Roger Federer's (Switzerland) victory last night in the 2012 Olympics men's singles semi-finals over Juan Martin del Potro (Argentina) should go down as one of his more memorable matches. It will certainly be remembered for the duration of the match alone, four hours and 26 minutes.
Federer is certainly no stranger to marathon matches, having won five-set matches in the past, including his 2009 Wimbledon victory over Andy Roddick.
In the same tournament the year before that, however, while Federer still figured in a five-set match, the world number one found himself on the other side of the net as he lost to rival Rafael Nadal (Spain) in what is widely accepted as the greatest tennis match of all time.
While many articles, including a book "Strokes of Genius" by L. Jon Wertheim have already delved into every aspect of the match including the drama and sub-plots, the 2008 Wimbledon Men's Finals remain to be a sporting event worth revisiting.
Below is an infographic by Accept & proceed for Planet K2 breaking down the match statistics:
Designed by Accept & Proceed for Planet K2 Business Coaching
This match showed that Nadal really could call himself a master of all surfaces. It was also the match that brought Federer’s 60-match unbeaten sequence on grass to an end and meant that he wouldn’t be the first man since the 1880’s to win six consecutive Championships at the All England Club. This work is a reminder of the power and speed of that match. Taking a starting point from axonometric shapes of the tennis court, this complex but no less impressive graph breaks the match down into a series of fascinating statistics.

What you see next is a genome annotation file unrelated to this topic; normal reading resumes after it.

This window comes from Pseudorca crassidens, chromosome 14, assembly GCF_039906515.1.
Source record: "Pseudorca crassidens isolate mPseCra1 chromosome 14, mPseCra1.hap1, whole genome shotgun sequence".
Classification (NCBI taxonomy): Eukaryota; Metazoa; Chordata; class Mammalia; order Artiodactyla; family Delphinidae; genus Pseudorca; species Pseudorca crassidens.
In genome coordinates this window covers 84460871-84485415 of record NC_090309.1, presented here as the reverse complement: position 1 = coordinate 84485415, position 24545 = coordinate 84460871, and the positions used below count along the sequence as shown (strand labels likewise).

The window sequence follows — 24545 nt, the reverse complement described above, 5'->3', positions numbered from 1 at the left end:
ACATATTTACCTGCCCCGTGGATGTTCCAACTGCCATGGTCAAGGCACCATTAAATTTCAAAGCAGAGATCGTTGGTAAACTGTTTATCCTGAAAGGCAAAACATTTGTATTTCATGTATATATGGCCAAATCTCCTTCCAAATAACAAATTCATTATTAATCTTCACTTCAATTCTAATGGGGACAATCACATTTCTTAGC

The percentage of successful first serves is shown on the first spike graph with Nadal winning 66% of first serve points but being eclipsed by Federer with 73%. Aces served and average serve speeds are also depicted, whilst the final graph shows that, at the end of 4 hours and 48 minutes of the most memorable tennis, Nadal had secured just five more points than his opponent – 209 in total against Federer’s 204. Several of the smaller graphs are hidden within the larger graphs. - Dexter R. Matilla